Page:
Norman Brokaw, a native of Manhattan and Larchmont and well-known longtime William Morris agent who took credit for introducing Marilyn Monroe to baseball legend Joe DiMaggio, died Saturday in California from complications of pneumonia, according to multiple sources. He was 89.
Brokaw, born on April 21, 1927, in Manhattan to Jewish immigrants from Russia, started out as a mail clerk to and rose to become one of the top agents at William Morris and later served as chairman.
He considered one of his biggest achievements ushering Bill Cosby into television entertainment in 1965, something he compared to Jackie Robinson breaking the color barrier in major league baseball, according to The New York Times.
His list of clients included Elvis, Marilyn Monroe, Danny Thomas and Clint Eastwood, and when the agency wanted to expand its services, he started working with sports figures such as Mark Spitz, and baseball players Hank Aaron and Steve Garvey. He also entered into the realm of political talent, representing former presidents Gerald R. Ford and Jimmy Carter, among other political leaders, according to Variety.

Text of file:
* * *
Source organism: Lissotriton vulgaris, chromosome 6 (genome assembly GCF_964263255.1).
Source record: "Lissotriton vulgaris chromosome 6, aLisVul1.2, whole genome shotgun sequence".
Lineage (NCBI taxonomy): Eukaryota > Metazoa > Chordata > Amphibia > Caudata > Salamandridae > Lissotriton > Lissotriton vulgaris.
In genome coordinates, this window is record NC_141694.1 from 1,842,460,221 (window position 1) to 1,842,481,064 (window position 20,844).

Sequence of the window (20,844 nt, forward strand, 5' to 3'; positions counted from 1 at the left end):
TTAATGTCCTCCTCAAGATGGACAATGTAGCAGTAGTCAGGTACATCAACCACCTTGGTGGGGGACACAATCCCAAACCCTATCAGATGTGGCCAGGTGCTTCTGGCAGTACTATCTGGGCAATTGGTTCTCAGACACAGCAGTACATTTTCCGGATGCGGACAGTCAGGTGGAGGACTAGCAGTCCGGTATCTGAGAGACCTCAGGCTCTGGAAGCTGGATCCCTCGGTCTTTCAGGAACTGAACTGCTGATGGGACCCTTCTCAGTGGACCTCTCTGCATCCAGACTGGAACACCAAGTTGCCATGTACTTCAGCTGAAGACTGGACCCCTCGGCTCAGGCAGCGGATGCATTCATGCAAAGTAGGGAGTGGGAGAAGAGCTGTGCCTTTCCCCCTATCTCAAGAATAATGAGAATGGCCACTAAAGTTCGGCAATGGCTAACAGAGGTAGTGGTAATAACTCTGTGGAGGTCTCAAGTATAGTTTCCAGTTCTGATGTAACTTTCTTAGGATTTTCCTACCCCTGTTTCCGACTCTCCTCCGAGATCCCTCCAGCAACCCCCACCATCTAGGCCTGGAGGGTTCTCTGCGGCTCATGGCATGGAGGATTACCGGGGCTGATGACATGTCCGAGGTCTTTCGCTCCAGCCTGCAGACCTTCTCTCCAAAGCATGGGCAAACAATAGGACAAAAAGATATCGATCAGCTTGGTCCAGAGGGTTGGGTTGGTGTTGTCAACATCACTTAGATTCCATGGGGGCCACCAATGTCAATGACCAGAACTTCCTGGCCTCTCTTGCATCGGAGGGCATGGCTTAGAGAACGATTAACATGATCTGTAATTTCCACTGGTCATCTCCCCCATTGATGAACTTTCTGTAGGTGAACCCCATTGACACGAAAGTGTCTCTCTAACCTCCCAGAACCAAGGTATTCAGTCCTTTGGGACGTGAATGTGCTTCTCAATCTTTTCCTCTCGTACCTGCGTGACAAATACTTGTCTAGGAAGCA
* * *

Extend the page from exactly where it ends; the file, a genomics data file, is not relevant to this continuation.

Brokaw was destined for representing talent, according to The New York Times, since his grandparents' acrobatic dance act was brought to the United States from Russia by a recent immigrant who later changed his name to William Morris.
Brokaw's uncle Johnny Hyde, a William Morris agent who discovered Marilyn Monroe, hired the young Brokaw to work in the mailroom when he was 15, and the family moved to California. It became Hollywood legend that Brokaw introduced DiMaggio to Monroe, who was dating Brokaw's uncle, The New York Times reports.
Brokaw, who also served briefly in the U.S. Army, is survived by his wife, Marguerite Longley, six children and four grandchildren.
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